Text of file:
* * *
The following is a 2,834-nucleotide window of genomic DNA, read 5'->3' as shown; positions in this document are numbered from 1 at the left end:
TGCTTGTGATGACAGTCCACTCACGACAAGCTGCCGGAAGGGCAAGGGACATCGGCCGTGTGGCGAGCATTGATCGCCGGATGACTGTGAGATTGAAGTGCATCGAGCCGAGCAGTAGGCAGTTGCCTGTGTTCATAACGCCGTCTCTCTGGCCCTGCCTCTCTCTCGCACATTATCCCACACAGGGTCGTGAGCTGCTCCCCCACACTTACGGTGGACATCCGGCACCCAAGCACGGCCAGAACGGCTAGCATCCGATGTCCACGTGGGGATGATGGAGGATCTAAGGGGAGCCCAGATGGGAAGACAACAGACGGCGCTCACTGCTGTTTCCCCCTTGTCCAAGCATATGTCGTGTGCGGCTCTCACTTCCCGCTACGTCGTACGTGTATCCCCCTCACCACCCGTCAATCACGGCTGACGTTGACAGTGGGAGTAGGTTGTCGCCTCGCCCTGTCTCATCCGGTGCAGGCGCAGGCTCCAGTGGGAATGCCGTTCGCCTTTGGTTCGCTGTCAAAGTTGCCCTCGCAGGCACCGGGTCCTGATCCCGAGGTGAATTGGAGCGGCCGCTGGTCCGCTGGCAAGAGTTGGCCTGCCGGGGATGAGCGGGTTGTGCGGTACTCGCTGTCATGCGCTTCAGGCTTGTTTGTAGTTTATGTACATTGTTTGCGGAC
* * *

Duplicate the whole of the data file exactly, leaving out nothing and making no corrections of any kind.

The following is a 2,834-nucleotide window of genomic DNA, read 5'->3' as shown; positions in this document are numbered from 1 at the left end:
TGCTTGTGATGACAGTCCACTCACGACAAGCTGCCGGAAGGGCAAGGGACATCGGCCGTGTGGCGAGCATTGATCGCCGGATGACTGTGAGATTGAAGTGCATCGAGCCGAGCAGTAGGCAGTTGCCTGTGTTCATAACGCCGTCTCTCTGGCCCTGCCTCTCTCTCGCACATTATCCCACACAGGGTCGTGAGCTGCTCCCCCACACTTACGGTGGACATCCGGCACCCAAGCACGGCCAGAACGGCTAGCATCCGATGTCCACGTGGGGATGATGGAGGATCTAAGGGGAGCCCAGATGGGAAGACAACAGACGGCGCTCACTGCTGTTTCCCCCTTGTCCAAGCATATGTCGTGTGCGGCTCTCACTTCCCGCTACGTCGTACGTGTATCCCCCTCACCACCCGTCAATCACGGCTGACGTTGACAGTGGGAGTAGGTTGTCGCCTCGCCCTGTCTCATCCGGTGCAGGCGCAGGCTCCAGTGGGAATGCCGTTCGCCTTTGGTTCGCTGTCAAAGTTGCCCTCGCAGGCACCGGGTCCTGATCCCGAGGTGAATTGGAGCGGCCGCTGGTCCGCTGGCAAGAGTTGGCCTGCCGGGGATGAGCGGGTTGTGCGGTACTCGCTGTCATGCGCTTCAGGCTTGTTTGTAGTTTATGTACATTGTTTGCGGAC